Which involves much bloodshed, dispatching Pfhor warriors, various slave races, damage Marathon defence droids and more.
Next page: Terror on Tau Ceti
Works? Sure. Well? Not really.
"To hear PC gamers talk about how first-person shooters don't work on consoles because the machines don't have mice, you'd think that's how it always was.
Not a bit of it. A lot of us playing in the early to mid-1990s on the first FPS games made do with just two handfuls of keys."
Well, sure, but none of you were very good, I'm afraid. ;) There is no significant competitive FPS player from the first few generations of FPS games who used keyboard-only controls, as far as I recall (and I was there, man). There were a few second-tier Doom speedrunners who used keyboard only, but all the top-tier players used keyboard and mouse. I can't recall a single notable deathmatch player who used keyboard only. It's just inarguable that the mouse represents a better control mechanism for rotating the player.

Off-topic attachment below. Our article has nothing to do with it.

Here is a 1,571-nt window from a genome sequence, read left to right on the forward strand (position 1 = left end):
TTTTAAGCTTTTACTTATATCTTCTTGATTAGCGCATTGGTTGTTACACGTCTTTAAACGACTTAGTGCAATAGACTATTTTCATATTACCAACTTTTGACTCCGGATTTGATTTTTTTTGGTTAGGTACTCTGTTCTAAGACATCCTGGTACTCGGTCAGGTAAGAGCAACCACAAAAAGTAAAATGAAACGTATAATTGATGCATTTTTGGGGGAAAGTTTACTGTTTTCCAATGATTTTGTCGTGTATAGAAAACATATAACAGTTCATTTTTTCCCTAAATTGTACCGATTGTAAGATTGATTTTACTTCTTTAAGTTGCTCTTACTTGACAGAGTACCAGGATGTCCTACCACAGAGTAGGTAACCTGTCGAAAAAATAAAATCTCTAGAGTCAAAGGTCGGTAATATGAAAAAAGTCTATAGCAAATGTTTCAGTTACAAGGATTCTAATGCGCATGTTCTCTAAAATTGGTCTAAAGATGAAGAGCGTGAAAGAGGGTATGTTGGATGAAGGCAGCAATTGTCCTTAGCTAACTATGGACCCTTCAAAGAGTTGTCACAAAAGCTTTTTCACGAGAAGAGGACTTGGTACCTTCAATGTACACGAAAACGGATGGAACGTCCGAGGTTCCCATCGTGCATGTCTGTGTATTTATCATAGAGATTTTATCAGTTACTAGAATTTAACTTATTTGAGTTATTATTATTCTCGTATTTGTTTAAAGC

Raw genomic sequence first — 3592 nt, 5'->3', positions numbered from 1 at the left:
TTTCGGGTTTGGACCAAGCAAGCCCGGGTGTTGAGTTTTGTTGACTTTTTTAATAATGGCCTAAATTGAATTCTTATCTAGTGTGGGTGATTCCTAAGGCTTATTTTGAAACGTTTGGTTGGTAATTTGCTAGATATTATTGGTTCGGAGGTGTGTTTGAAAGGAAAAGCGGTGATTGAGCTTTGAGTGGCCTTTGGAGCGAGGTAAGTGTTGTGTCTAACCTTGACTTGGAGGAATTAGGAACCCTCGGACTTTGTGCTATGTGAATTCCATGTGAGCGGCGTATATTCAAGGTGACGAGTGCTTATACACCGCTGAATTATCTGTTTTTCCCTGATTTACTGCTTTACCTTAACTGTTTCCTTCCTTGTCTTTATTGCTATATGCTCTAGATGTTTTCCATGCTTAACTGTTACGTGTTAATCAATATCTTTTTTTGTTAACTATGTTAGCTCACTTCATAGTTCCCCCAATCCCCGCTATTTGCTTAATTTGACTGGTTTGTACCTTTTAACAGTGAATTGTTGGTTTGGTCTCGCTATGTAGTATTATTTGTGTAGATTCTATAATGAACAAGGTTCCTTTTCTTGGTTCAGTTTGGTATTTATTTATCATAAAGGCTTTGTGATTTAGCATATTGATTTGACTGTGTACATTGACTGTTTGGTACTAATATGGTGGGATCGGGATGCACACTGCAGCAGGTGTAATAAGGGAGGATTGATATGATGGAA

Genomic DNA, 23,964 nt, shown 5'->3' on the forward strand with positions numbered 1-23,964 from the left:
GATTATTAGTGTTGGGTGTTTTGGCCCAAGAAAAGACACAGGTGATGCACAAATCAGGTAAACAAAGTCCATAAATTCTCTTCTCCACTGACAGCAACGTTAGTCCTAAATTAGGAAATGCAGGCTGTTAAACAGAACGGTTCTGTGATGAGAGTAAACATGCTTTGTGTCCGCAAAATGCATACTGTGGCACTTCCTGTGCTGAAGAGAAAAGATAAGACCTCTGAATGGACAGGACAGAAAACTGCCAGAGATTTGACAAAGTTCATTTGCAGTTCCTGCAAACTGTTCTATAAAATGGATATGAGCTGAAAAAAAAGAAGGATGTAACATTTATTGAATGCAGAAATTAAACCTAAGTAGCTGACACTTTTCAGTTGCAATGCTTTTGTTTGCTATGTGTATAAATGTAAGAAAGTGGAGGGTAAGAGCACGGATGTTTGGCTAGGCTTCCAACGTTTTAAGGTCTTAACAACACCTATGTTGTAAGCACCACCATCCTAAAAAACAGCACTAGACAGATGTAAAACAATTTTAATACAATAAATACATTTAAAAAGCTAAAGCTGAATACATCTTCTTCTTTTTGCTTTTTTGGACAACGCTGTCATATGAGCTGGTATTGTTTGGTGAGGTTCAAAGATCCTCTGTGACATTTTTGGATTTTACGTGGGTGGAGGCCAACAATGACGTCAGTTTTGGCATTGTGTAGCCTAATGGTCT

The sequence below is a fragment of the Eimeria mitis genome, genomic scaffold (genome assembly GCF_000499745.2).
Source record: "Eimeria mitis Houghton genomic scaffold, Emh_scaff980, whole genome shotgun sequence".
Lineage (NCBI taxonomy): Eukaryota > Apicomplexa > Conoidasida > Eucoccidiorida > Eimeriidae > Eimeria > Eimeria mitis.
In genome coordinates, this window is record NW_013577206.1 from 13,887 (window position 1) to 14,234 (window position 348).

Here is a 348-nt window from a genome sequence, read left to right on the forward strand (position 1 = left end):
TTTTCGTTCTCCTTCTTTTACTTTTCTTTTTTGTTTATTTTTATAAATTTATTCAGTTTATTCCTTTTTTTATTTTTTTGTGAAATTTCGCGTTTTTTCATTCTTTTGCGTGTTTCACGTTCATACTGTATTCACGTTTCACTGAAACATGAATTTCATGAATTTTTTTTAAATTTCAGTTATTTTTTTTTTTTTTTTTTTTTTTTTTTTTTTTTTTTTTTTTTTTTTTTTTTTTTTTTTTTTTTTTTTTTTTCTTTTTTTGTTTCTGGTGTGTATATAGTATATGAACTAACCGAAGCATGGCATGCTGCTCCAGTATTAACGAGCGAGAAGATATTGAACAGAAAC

"I say this because the proof that FPSes are not at all dependent on a keyboard-and-mouse combo are the number of such games running on tablets, and if they can be played successfully there, they can be played on anything, console, PC or whatever."
I'd disagree here, too. I'd rather use a touchscreen than a keyboard or joypad to control an FPS, I think. I played a few FPSes on the Nintendo DS and found they played rather better than FPSes I tried on consoles with joypads. The touchscreen has many of the benefits of a mouse for player rotation - most significantly, you can easily perform a very small rotation or a very large one in the same amount of time and with quite a precise degree of control. Neither a keyboard nor a joypad is capable of this. I'd say it's sustainable to argue that you can play an FPS better on a tablet than on a console with a joypad.
Don't even joke about that.
Not after the damage 'Daley Thompson's Decathlon' caused....
I remember my first network FPS games were playing Marathon Infinity on a Mac Quadra and a G3 Powermac with me and my brother storming through matches with double shotguns. Good times...